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Your Freedom Stops Where the HOA Begins October 13, 2009

Posted by Bill in Current Events, Memories, Personal.
Tags: , , , , , , , , , , , , , , , ,

Not content to go after junk cars and unmown lawns, Homeowner’s Associations have decided that wind-powered drying devices are unsightly and not to be allowed. Yes, the Homeowners Associations of the world are going after clotheslines. Apparently the sight of clothes blowing on the breeze is so unsightly that it needs to be regulated. According to Richard Jacques, president of a condominium board in Concord, New Hampshire, “Those rules are why when I look out my window I now see birds, trees and flowers, not laundry.”

One wonders why Jacques didn’t move out into the country if he wanted to be assured of a view of birds, trees and flowers.Maybe he should have moved to Santa Fe where he could look at roses planted by Jeffrey DeMarco. Or at least he could have if DeMarco’s homeowner’s association hadn’t taken him to court over a gardening violation for planting 10,000 roses on his 4-acre plot. DeMarco eventually lost his home to the bank after being ordered to pay the homeowner’s association $70,000 legal bill.

Homeowners Associations seem to often be spearheaded by people who are not content to run their own households but want to run their neighbors’ households as well. For many of them, the main guideline seems to be conformity– they want all the homes to look like theirs. Want solar panels on your roof? Be prepared to be turned down as John Wood, a homeowner in Woodbury, Massachusetts found last year.  Want to fly a flag in your front yard? Homeowner Jimmie Watkins of Clement, Florida is not the first homeowner to face a lawsuit from his HOA over flying the flag.

The many seemingly arbitrary rules and regulations of the homeowner’s associations appear to fly in the face of the rights of homeowners to be secure in their own property and to decide what they can and cannot do with their own homes. I understand all about the desire to maintain property values , but that is what zoning and city codes are for. I refuse to move into a community where my neighbor has the right to tell me what color I can paint my house or how high I can fly my flag– or where I can park my pick-up truck– or whether or not I can use a solar powered clothes dryer, for that matter.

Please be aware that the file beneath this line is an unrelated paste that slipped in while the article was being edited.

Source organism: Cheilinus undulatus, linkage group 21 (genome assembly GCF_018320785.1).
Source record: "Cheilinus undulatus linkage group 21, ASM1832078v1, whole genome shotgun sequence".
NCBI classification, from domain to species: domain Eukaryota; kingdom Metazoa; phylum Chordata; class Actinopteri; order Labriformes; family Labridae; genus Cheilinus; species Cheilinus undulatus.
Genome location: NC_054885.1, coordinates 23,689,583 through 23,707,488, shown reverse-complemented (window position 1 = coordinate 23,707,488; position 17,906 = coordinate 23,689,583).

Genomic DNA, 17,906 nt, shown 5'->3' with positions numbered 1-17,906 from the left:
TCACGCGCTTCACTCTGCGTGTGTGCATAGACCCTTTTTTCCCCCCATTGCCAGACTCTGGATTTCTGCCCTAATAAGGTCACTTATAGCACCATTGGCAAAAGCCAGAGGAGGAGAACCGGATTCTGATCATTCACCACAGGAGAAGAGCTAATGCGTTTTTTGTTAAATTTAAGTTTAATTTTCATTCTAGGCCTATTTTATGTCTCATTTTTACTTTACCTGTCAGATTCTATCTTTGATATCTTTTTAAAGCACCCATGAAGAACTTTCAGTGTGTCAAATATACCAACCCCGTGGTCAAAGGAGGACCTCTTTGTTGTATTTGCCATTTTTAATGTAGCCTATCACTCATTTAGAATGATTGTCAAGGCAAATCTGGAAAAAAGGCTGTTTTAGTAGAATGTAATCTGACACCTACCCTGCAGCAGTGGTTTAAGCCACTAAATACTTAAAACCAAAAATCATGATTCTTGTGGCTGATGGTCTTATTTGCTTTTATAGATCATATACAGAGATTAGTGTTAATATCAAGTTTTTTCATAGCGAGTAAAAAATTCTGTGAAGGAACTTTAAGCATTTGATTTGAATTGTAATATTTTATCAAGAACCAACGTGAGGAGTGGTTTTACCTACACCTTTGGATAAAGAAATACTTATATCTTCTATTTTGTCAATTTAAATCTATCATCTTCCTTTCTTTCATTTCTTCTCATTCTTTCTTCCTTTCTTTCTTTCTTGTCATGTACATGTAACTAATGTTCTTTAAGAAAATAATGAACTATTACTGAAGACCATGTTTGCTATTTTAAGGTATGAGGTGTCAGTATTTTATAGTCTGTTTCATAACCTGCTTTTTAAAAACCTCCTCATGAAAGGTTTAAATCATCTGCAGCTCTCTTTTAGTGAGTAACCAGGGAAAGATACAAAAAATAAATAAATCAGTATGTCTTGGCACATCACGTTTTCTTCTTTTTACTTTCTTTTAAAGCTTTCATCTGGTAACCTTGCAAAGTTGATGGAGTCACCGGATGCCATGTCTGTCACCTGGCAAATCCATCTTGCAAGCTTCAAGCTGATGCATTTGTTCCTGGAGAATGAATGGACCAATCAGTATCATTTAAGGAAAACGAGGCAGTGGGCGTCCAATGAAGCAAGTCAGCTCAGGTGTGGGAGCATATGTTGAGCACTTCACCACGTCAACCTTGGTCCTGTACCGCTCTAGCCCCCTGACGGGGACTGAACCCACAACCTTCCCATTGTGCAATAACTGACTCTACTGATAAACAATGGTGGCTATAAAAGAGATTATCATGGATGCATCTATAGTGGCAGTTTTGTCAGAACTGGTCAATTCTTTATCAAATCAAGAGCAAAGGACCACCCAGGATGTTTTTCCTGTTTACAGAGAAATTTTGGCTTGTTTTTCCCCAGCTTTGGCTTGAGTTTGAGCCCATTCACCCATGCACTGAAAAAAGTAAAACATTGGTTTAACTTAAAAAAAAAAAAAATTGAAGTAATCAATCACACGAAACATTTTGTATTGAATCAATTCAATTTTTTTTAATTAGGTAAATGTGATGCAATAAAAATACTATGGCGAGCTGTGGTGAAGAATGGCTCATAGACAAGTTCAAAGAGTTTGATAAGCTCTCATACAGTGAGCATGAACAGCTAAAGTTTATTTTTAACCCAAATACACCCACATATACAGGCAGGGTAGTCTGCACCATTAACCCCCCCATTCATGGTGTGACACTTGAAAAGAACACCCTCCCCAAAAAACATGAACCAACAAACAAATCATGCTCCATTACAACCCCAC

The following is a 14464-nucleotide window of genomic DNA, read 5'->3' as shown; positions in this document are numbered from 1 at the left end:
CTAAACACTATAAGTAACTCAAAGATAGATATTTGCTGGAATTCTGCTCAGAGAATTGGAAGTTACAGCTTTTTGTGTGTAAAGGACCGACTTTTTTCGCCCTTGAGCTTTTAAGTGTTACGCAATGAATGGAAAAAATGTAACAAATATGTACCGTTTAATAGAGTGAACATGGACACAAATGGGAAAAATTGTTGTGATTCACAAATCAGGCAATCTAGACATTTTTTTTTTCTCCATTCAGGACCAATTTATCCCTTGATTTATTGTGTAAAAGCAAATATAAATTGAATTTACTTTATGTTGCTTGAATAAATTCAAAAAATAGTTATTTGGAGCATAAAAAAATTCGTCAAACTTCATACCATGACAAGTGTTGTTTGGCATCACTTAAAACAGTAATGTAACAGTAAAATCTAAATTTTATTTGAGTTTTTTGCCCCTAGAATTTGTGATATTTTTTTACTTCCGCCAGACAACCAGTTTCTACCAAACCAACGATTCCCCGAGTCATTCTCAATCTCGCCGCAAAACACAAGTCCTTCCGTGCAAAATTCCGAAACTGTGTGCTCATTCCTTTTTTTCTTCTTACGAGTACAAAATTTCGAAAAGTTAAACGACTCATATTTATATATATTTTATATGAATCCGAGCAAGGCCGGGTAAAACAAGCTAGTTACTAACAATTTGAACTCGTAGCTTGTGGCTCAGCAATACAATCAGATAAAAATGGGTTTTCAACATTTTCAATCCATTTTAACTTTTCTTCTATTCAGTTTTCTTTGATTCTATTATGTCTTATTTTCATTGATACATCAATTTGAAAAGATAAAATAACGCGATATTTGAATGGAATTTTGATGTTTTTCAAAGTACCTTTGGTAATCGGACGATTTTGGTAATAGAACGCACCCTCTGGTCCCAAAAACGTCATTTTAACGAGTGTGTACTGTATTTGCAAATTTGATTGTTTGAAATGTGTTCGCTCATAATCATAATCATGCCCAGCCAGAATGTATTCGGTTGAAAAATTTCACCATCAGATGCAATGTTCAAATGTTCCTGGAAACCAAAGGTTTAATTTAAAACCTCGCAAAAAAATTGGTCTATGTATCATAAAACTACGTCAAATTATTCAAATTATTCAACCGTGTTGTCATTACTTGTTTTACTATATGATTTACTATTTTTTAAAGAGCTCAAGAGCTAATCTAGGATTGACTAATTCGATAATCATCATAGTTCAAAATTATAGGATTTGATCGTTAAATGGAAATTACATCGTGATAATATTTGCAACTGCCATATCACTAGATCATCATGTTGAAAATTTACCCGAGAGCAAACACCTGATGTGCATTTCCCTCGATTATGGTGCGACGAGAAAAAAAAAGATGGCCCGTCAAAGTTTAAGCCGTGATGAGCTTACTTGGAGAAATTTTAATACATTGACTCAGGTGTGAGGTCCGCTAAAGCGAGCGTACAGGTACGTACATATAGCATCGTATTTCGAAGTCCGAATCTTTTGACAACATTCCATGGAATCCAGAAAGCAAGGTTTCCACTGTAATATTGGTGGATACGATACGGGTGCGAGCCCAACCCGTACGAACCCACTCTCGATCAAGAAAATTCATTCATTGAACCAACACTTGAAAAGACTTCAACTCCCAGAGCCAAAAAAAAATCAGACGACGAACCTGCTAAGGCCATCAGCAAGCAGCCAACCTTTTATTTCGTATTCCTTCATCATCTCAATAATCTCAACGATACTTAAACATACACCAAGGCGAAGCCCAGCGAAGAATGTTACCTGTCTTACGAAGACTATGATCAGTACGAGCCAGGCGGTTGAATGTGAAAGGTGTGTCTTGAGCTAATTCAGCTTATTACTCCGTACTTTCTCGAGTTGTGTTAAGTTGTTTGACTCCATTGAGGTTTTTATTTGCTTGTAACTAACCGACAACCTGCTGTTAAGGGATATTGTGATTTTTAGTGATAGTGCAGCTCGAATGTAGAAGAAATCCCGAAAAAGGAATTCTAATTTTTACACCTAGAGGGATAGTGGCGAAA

When I was growing up in Lafayette, Indiana, we lived down the street from the junior high school. I could look out the window of my classroom and see my house and my back yard, including the two clotheslines on which my mother hung all of our laundry. One very cold winter day Mr. Lane, my 8th Grade Science Teacher looked out the window and said, “Look, there’s that crazy lady hanging out the laundry even though it’s twenty degrees outside.” I shrank down in my seat as everyone turned to watch my mother standing out there in her heavy winter coat attaching the linens to the line. Come to think of it, I actually would have welcomed an HOA dropping a cease and desist order on her at about that point in time. Preferably before she pulled out the next laundry basket and hung my underwear out to dry.



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